• Medications that may be related to macular cystoid edema (e.g., systemic niacin, topical prostaglandin analogues, tamoxifen)

    Initial Physical Exam (Key elements)

    • Slit-lamp biomicroscopic examination of the macula and the vitreoretinal interface
    • Indirect peripheral retinal examination 
    • Amsler grid test and/or Watzke-Allen test

    Ancillary Test

    • OCT offers detailed information about the macular anatomy size if an FTMH is present, and presence of any VMT or epiretinal membrane

    Management Recommendations for Macular Hole

     

    Surgical and Postoperative Care if Patient Receives Treatment

    • Patients should be informed about relative risks, benefits, and alternatives to surgery, and the need for use of expansile intraocular gas or facedown positioning postoperatively 
    • Formulate a postoperative care plan and inform the patient of these arrangements 
    • Patients should be informed of possible postoperative increase in IOP 
    • Examine postoperatively within 1 or 2 days and again 1 to 2 weeks after surgery 
    • Components of follow-up visit should include interval history, visual acuity measurement, measurement of IOP, slit-lamp biomicroscopy, and OCT evaluation to document post-op macular anatomy when indicated of the anterior chamber and central retina, and indirect ophthalmoscopy of the peripheral retina

    Patient Education

    • Patients should be informed to notify their ophthalmologist promptly if they have symptoms such as an increase in floaters, a loss of visual field, metamorphopsia, or a decrease in visual acuity 
    • Patients should be informed that air travel, travel to higher or lower altitudes, or general anesthesia with nitrous oxide should be avoided until the gas tamponade is nearly completely gone 
    • Patients who have had a macular hole in one eye should be informed that they have a 10% to 15% chance of macular hole formation in the fellow eye, especially if the vitreous remains attached 
    • Patients with functionally limiting postoperative visual impairment should be referred for vision rehabilitation (see www.aao.org/low-vision-and-vision-rehab) and social services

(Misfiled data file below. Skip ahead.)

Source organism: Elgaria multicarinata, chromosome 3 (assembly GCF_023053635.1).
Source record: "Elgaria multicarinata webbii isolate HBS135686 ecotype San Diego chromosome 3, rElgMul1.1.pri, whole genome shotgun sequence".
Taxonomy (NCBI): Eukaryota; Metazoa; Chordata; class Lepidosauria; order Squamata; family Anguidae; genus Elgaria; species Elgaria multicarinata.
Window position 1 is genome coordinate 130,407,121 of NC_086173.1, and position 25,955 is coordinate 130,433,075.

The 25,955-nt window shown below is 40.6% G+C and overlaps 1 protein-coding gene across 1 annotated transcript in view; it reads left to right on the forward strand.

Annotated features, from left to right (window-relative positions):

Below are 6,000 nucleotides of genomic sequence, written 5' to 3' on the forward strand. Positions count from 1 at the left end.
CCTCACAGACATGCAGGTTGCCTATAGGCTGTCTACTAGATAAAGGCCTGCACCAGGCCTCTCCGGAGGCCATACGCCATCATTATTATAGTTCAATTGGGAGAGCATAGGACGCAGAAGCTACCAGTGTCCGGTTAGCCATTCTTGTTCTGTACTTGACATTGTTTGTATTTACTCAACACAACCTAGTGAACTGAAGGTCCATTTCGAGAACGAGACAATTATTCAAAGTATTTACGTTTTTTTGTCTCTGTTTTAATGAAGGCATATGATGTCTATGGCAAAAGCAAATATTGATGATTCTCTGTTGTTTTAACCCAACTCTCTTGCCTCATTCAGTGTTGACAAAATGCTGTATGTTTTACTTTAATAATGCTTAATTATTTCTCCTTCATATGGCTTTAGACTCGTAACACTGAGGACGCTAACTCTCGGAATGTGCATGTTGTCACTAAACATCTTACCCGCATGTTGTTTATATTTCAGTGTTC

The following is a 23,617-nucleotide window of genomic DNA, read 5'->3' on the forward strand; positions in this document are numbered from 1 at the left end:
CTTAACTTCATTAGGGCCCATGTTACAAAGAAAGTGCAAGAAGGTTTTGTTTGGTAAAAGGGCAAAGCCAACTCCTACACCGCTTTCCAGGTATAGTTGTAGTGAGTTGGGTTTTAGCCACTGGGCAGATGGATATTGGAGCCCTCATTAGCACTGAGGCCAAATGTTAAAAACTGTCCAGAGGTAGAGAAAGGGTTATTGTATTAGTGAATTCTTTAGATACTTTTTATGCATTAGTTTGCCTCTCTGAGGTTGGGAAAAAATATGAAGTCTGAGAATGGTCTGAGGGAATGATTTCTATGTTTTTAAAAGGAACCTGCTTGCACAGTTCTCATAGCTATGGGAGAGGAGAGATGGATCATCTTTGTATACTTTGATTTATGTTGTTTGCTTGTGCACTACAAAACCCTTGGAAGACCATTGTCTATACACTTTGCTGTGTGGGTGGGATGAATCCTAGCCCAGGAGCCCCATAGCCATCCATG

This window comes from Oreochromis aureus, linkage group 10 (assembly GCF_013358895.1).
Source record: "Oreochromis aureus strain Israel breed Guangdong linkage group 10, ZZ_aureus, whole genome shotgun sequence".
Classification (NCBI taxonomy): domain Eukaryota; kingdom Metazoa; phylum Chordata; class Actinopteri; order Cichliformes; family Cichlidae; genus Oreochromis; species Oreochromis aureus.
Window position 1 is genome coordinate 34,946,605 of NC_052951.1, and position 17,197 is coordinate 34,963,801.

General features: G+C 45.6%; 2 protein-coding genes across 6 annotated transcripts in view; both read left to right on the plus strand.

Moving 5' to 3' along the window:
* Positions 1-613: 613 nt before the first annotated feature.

Posterior Vitreous Detachment, Retinal Breaks, and Lattice Degeneration (Initial and Follow-up Evaluation)

    Initial Exam History (Key elements)

    • Symptoms of PVD 
    • Family history of RD, related genetic disorders (e.g., Stickler syndrome)
    • Prior eye trauma
    • Myopia 
    • History of ocular surgery including refractive lens exchange and cataract surgery 
    • History of YAG laser capsulotomy
    • History of intravitreal injection

    Ophthalmic Exam (Key elements)

    • Confrontation visual field examination
    • Visual acuity testing
    • Pupillary assessment for the presence of a relative afferent pupillary defect
    • Examination of the vitreous for hemorrhage, detachment, and pigmented cells 
    • Examination of the peripheral fundus using scleral depression. The preferred method of evaluating peripheral vitreoretinal pathology is with indirect ophthalmoscopy combined with scleral depression. 

    Diagnostic Tests

    • Optical coherence tomography may be helpful to evaluate and stage the PVD 
    • Perform B-scan ultrasonography if peripheral retina cannot be evaluated.
    • If no abnormalities are found, frequent follow-up examinations are recommended. (i.e., every 1-2 weeks initially)

    Management:

    • Patients should be informed about the relative risks, benefits, and alternatives to surgery 
    • Formulate a postoperative care plan and inform patient of these arrangements 
    • Patients should be advised to contact ophthalmologist promptly if they have a substantial change in symptoms such as floaters, peripheral visual field loss, or decreased visual acuity 

    Follow-up History

    • Visual symptoms 
    • Interval history of eye trauma, intraocular injection, or intraocular surgery

    Follow-up Physical Exam